For older operating systems, you will need to modify the file:

/etc/default/docker

To add, modify the line DOCKER_OPTS to:

DOCKER_OPTS="--dns 8.8.8.8 -H 127.0.0.1:4243 -H unix:///var/run/docker.sock"

You can change the DNS server to suit your environment and then restart the Docker service. These steps enable the plugin to connect and monitor Docker. We recommend only exposing Docker on 127.0.0.1 for security purposes.

Step 2: Add the host template

Add Opspack to host

Step 2: Add and configure variables required for this host

Configure host variables

Step 3: Reload and the system will now be monitored

View host service checks

Setup and Configuration

To configure and utilize this Opspack, you simply need to add the 'Application - Docker' Opspack your Opsview Monitor system.

Step 1: Configure Docker to allow monitoring

To enable the Docker API on Debian / Ubuntu (which uses systmctl, rather the /etc/init.d scripts), we had to modify the file:

/lib/systemd/system/docker.service

to change the execute line to:

ExecStart=/usr/bin/docker -d -H 127.0.0.1:4243 -H unix:///var/run/docker.sock

This makes the demon start listening on port 4243 (note: we have only shared this locally as it is not secure in this state).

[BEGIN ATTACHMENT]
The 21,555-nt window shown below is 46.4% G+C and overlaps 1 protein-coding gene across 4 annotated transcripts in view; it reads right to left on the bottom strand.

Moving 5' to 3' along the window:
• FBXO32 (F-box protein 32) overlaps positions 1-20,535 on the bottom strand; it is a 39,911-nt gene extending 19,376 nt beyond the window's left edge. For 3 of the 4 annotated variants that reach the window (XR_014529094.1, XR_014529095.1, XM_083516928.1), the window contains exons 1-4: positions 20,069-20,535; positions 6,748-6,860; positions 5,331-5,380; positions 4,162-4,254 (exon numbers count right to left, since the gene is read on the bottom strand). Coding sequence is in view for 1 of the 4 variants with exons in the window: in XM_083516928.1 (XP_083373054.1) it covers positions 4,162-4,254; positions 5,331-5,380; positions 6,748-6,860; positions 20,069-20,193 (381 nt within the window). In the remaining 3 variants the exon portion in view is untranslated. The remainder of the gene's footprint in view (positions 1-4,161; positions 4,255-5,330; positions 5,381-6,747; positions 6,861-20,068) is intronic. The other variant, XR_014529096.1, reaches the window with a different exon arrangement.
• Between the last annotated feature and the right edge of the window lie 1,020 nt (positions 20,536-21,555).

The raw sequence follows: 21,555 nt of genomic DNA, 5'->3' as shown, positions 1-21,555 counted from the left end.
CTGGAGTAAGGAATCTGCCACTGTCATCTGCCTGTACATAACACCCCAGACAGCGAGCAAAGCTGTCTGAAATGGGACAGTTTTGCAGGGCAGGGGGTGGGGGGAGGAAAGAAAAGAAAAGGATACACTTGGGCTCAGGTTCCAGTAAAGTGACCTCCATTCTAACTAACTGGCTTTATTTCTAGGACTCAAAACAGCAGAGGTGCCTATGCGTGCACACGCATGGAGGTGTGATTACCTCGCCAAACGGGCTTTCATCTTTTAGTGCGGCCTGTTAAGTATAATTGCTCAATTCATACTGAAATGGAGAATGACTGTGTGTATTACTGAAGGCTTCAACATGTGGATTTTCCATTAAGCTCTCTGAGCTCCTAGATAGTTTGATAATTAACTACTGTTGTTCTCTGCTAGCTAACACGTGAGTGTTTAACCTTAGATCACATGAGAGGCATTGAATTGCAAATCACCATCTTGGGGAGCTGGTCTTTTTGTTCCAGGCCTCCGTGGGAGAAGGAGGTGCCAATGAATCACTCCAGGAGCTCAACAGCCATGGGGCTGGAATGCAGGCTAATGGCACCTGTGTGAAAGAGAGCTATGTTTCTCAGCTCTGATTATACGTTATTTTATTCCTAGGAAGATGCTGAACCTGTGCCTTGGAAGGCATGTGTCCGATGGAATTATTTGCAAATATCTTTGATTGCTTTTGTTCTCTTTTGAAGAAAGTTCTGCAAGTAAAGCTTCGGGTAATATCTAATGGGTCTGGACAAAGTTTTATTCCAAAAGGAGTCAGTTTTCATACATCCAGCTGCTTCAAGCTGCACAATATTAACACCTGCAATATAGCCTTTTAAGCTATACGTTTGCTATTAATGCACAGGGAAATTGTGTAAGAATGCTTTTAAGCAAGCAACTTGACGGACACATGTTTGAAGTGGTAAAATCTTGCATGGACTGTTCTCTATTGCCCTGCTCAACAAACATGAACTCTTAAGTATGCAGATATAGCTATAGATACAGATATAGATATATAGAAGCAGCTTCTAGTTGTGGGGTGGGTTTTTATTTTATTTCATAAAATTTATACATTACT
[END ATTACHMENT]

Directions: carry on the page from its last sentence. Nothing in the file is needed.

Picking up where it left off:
Docker 1.5+ update: After upgrading to the latest version (1.5.0), these settings were overwritten. After re-enabling them, we had to run the command "systemctl daemon-reload" to make them take effect.

For older operating systems, you will need to modify the file:

/etc/default/docker

To add, modify the line DOCKER_OPTS to:

DOCKER_OPTS="--dns 8.8.8.8 -H 127.0.0.1:4243 -H unix:///var/run/docker.sock"

You can change the DNS server to suit your environment and then restart the Docker service. These steps enable the plugin to connect and monitor Docker. We recommend only exposing Docker on 127.0.0.1 for security purposes.

Step 2: Add the host template

Add Opspack to host

Step 2: Add and configure variables required for this host

Configure host variables

Step 3: Reload and the system will now be monitored

View host service checks

v1.0-opsview-5

ODI-604 Release Opspacks to GitHub

Initial upload of existing Opspacks to GitHub

v2.0-opsview-6

ODI-1154 Release Opspacks for Opsview Monitor 6.0

Initial release of Opspack to work with Opsview Monitor 6.0